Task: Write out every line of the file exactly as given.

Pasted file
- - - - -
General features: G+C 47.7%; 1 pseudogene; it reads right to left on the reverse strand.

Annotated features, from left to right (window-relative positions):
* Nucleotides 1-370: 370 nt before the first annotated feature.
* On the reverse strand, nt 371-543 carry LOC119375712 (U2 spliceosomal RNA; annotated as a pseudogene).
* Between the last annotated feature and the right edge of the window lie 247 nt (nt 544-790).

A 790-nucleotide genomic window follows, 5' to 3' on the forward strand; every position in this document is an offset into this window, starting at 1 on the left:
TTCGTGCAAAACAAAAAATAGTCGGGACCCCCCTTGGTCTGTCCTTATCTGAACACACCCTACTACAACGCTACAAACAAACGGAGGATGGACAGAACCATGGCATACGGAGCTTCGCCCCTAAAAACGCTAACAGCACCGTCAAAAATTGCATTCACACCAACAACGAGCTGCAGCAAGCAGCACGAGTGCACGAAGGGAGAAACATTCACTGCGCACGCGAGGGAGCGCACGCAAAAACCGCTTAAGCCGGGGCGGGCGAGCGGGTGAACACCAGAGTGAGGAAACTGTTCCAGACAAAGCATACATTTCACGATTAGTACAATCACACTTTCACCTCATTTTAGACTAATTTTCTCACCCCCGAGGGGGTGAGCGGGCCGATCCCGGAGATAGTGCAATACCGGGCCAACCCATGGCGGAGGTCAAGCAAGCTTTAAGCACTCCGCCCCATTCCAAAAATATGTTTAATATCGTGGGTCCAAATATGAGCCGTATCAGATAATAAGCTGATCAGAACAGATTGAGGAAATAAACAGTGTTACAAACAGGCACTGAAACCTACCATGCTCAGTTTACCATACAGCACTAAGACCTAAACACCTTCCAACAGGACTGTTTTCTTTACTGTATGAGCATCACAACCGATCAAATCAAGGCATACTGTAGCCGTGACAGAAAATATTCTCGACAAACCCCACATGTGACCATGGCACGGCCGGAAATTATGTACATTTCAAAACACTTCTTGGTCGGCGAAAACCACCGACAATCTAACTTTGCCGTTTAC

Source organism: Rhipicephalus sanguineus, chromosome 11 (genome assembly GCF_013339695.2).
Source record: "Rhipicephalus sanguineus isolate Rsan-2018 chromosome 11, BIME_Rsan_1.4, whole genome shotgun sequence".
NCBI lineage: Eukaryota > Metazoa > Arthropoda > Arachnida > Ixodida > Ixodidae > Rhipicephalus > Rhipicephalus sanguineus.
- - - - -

General features: G+C 47.7%; 1 pseudogene; it reads right to left on the reverse strand.

Annotated features, from left to right (window-relative positions):
* Nucleotides 1-370: 370 nt before the first annotated feature.
* On the reverse strand, nt 371-543 carry LOC119375712 (U2 spliceosomal RNA; annotated as a pseudogene).
* Between the last annotated feature and the right edge of the window lie 247 nt (nt 544-790).

A 790-nucleotide genomic window follows, 5' to 3' on the forward strand; every position in this document is an offset into this window, starting at 1 on the left:
TTCGTGCAAAACAAAAAATAGTCGGGACCCCCCTTGGTCTGTCCTTATCTGAACACACCCTACTACAACGCTACAAACAAACGGAGGATGGACAGAACCATGGCATACGGAGCTTCGCCCCTAAAAACGCTAACAGCACCGTCAAAAATTGCATTCACACCAACAACGAGCTGCAGCAAGCAGCACGAGTGCACGAAGGGAGAAACATTCACTGCGCACGCGAGGGAGCGCACGCAAAAACCGCTTAAGCCGGGGCGGGCGAGCGGGTGAACACCAGAGTGAGGAAACTGTTCCAGACAAAGCATACATTTCACGATTAGTACAATCACACTTTCACCTCATTTTAGACTAATTTTCTCACCCCCGAGGGGGTGAGCGGGCCGATCCCGGAGATAGTGCAATACCGGGCCAACCCATGGCGGAGGTCAAGCAAGCTTTAAGCACTCCGCCCCATTCCAAAAATATGTTTAATATCGTGGGTCCAAATATGAGCCGTATCAGATAATAAGCTGATCAGAACAGATTGAGGAAATAAACAGTGTTACAAACAGGCACTGAAACCTACCATGCTCAGTTTACCATACAGCACTAAGACCTAAACACCTTCCAACAGGACTGTTTTCTTTACTGTATGAGCATCACAACCGATCAAATCAAGGCATACTGTAGCCGTGACAGAAAATATTCTCGACAAACCCCACATGTGACCATGGCACGGCCGGAAATTATGTACATTTCAAAACACTTCTTGGTCGGCGAAAACCACCGACAATCTAACTTTGCCGTTTAC

Source organism: Rhipicephalus sanguineus, chromosome 11 (genome assembly GCF_013339695.2).
Source record: "Rhipicephalus sanguineus isolate Rsan-2018 chromosome 11, BIME_Rsan_1.4, whole genome shotgun sequence".
NCBI lineage: Eukaryota > Metazoa > Arthropoda > Arachnida > Ixodida > Ixodidae > Rhipicephalus > Rhipicephalus sanguineus.